Are Astros Nearing the End?

The Houston Astros are a household name in Major League Baseball as a result of reaching the playoffs four of the past five seasons. In 2017, they won their first World Series championship, and last year battled seven games in a classic World Series against the Washington Nationals. This past November came the bombshell revelation of their 2017 sign-stealing scandal, tainting the sole title they have.

After a tough start to 2020, the Astros rebounded from a 7-10 start, climbing to a record of 14-10 going into Thursday afternoon’s game in Denver against the Colorado Rockies. Beating up on bad Giants, Mariners and Rockies teams has propelled them to a seven game winning streak.

All is not well, as José Altuve is barely hitting his own weight with a .180 average and .241 OBP. George Springer is struggling at .215 on the season, while ace Justin Verlander is shelved as a result of a forearm strain. Josh James, a 27 year old with a 100 mph fastball is no longer in the rotation because of inability to throw strikes. James’s bloated ERA of 11.17 has relegated him to mop-up duty. Lance McCullers, Jr’s ERA sits north of 5.00 in his first year back from Tommy John surgery.

Only Zack Greinke and 24 year old rookies Brandon Bielak and Blake Taylor have provided reliable mound-work in Verlander’s absence. On the offensive front, Carlos Correa, Yuli Gurriel, Alex Bregman and Michael Brantley have picked up the slack. Josh Reddick is an active contributor to the Astros cause as well.

Yesterday, Astros beat-writer Brian McTaggart announced last year’s rookie sensation Yordan Álvarez is out for the season with a partial tear in his right knee.

The Astros have many questions going beyond this season. Springer (30 yrs. old), Brantley and Reddick (both 33) will become free agents. Behind the plate, Martín Maldonado gives excellent defense and is cheap (3.5 M through 2021), but a poor hitter and better as a back-up.

The aforementioned Justin Verlander, now 37, faces an uncertain future. He went on the shelf after his Opening Day win with a forearm strain. This type of injury to a pitcher is an ominous sign, and often leads to Tommy John surgery. Greinke’s outings are as good as ever, however, he is 36 years old and the velocity is declining. Young José Urquidy (on 10-day IL) is ready for a spot in the rotation. 22 year old Forrest Whitley may be ready sometime in 2021.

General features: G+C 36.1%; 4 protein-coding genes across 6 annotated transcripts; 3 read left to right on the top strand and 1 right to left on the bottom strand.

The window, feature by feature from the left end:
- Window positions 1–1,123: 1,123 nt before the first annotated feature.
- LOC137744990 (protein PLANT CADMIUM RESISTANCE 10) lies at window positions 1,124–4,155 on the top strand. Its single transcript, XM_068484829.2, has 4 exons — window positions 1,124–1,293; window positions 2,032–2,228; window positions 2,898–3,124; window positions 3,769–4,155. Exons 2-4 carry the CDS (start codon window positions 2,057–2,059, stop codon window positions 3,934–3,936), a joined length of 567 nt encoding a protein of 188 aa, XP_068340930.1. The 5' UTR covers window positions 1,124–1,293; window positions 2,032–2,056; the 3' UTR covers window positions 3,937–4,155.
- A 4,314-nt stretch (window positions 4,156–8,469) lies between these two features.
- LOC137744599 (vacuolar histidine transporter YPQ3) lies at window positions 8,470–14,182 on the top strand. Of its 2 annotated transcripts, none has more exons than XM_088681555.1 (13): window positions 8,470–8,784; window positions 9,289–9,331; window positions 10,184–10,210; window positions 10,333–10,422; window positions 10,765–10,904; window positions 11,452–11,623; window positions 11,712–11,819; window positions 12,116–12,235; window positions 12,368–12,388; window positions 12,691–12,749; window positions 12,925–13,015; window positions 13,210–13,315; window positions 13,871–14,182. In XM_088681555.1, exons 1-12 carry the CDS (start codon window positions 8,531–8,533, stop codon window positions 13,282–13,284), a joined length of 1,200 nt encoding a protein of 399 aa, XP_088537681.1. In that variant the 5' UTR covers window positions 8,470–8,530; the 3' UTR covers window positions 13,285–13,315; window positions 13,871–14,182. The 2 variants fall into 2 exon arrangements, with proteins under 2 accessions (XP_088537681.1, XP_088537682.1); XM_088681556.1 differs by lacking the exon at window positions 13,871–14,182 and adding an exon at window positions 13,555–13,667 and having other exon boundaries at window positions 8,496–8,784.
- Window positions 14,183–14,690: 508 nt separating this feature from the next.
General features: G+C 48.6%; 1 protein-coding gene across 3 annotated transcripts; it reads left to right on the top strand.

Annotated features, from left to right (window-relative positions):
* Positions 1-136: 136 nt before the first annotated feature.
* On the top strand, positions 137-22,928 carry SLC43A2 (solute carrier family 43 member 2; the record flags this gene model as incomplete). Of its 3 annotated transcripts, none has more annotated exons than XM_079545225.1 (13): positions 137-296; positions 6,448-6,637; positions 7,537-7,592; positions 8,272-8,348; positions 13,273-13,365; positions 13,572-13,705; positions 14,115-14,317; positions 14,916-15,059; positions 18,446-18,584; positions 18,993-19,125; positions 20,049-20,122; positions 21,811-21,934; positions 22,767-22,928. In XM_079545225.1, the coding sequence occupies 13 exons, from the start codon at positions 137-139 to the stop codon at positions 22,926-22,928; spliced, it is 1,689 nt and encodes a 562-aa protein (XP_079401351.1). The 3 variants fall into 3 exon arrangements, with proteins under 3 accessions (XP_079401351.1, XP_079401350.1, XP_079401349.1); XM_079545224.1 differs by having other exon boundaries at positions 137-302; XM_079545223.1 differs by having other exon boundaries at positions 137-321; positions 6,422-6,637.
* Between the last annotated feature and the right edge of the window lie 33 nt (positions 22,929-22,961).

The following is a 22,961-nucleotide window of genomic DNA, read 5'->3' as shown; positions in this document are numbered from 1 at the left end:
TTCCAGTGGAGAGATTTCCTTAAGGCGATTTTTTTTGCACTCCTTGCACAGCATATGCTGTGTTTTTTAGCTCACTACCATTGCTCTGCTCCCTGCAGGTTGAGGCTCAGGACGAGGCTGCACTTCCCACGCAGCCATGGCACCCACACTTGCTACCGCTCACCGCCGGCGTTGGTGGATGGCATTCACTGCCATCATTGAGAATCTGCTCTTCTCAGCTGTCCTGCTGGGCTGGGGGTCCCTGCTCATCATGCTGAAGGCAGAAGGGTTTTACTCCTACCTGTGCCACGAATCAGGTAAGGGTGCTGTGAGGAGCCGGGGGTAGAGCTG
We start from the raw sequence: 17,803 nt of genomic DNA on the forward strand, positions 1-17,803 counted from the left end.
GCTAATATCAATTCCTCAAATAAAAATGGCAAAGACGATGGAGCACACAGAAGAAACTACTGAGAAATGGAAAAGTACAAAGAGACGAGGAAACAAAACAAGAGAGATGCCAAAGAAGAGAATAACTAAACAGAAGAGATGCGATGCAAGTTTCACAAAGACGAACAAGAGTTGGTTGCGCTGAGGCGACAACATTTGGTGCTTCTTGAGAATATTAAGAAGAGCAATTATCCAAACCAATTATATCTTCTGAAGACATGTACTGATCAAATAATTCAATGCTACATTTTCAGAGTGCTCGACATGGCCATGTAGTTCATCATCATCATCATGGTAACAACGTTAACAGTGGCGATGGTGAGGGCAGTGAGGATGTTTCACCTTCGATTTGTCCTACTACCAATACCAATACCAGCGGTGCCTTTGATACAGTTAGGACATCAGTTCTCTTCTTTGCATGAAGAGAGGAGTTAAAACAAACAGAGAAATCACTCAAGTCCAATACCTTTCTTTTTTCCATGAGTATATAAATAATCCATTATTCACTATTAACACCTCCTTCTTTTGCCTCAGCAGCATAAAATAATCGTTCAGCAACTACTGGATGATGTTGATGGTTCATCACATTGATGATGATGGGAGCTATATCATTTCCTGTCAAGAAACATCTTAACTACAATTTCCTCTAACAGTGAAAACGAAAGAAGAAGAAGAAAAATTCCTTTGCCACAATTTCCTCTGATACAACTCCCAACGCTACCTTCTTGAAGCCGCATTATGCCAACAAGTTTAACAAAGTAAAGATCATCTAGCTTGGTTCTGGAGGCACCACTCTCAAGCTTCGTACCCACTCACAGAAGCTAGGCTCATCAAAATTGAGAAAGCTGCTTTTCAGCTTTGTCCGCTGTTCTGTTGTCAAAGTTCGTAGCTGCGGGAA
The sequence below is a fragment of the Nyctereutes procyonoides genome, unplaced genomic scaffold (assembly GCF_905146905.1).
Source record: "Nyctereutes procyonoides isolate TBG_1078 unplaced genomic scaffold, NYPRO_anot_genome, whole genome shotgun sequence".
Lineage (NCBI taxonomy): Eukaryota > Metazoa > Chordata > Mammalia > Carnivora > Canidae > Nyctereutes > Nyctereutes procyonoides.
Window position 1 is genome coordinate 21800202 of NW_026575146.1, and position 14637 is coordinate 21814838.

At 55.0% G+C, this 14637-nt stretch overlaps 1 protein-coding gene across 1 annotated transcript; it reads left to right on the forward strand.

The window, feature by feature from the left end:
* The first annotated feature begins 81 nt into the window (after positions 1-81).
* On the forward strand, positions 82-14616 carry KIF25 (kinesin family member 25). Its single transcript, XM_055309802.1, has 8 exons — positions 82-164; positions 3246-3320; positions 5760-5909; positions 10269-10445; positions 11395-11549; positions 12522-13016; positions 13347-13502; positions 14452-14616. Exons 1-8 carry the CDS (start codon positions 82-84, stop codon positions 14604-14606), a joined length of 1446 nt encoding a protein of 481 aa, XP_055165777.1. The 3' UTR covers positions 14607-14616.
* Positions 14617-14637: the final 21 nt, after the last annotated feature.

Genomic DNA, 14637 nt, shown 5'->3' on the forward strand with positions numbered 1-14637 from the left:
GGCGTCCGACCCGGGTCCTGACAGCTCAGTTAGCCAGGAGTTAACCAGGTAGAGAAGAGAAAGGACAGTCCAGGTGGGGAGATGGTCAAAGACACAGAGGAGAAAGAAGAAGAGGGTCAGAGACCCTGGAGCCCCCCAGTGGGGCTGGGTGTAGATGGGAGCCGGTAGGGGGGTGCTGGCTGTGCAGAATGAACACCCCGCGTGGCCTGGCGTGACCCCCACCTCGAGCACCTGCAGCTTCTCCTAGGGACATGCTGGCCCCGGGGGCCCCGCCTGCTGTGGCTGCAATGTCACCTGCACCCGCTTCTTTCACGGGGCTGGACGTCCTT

The Astros owe Verlander a prorated portion of his 33 million dollar salary for this year and the full amount in 2021. Greinke has a price tag of 35M this year and next. However, 10.33M is paid by Arizona, resulting in a little financial relief. Altuve’s contract runs through 2024 at 29M/year. Gurriel is still productive, but enters arbitration this winter. Because Houston owes so much in active contracts, it may result in them trading the 36 year old Gurriel and go with 23 year old Abraham Toro.

If 2020 were a normal season, the team’s budget would have been just over 230 million dollars. For 2021, eighty-nine million dollars is dedicated to Verlander, Greinke and Altuve. New general manager James Click has decisions to make about Astros future. Myles Straw and Kyle Tucker can fill in if Click moves on from Brantley, Reddick, and Springer,

Will owner James Crane further distance himself and his team from the disgrace from the sign-stealing scandal? Former manager A.J. Hinch and GM Jeff Luhnow are history, and letting Springer, Reddick, and Brantley will remove a few more pieces. But Altuve, Greinke and Verlander aren’t likely to go anywhere unless Crane is willing to eat most of their contracts.

Correa and Bregman are young superstars not yet in their prime. It remains to be seen if the Astros keep one or both upon entering free agency. Winning games fixes a lot of problems, moreover, Houston seems to be back on track for the time being. However, if they fall apart, it will be interesting to see what ownership decides to do.

 

What is with Angel Hernandez?

Major League Baseball Commissioner Rob Manfred has been working for some time to improve the quality of games and speed up pace of play. This has been well documented, and Manfred has proposed and added several new rules to “improve” the game.

Another way to speed up MLB games is having consistent and fair umpiring, especially behind the plate. Case in point, yesterday’s game between the Houston Astros and St. Louis Cardinals. Angel Hernandez, everyone’s favorite ump this side of Cowboy Joe West, was behind the dish. Astros pitcher Forrest Whitley threw a close pitch that should have rang-up Harrsion Bader to end the top of the first inning, but Angel didn’t give him the call. Hinch began chirping about the non-strike call. Bader eventually reached base on an error, prolonging the inning. Hernandez, a notoriously terrible umpire, ejected Astros manager A.J. Hinch for arguing balls and strikes. Hinch was so irate and incredulous from being tossed that he had to be restrained.

It’s bad enough that Hernandez felt the need to make himself the “star”, ejecting a manager in a spring training game. Making it worse, Hinch claims Angel “said some condescending things that are inappropriate, unprofessional.”

Believe it or not, when umpires create their own “umpshows”, it adds unnecessary time to a ballgame. If MLB goes ahead and begins use of Trackman doppler radar in the future, some umpires will eventually need to find a new line of work. Angel Hernandez should be among them.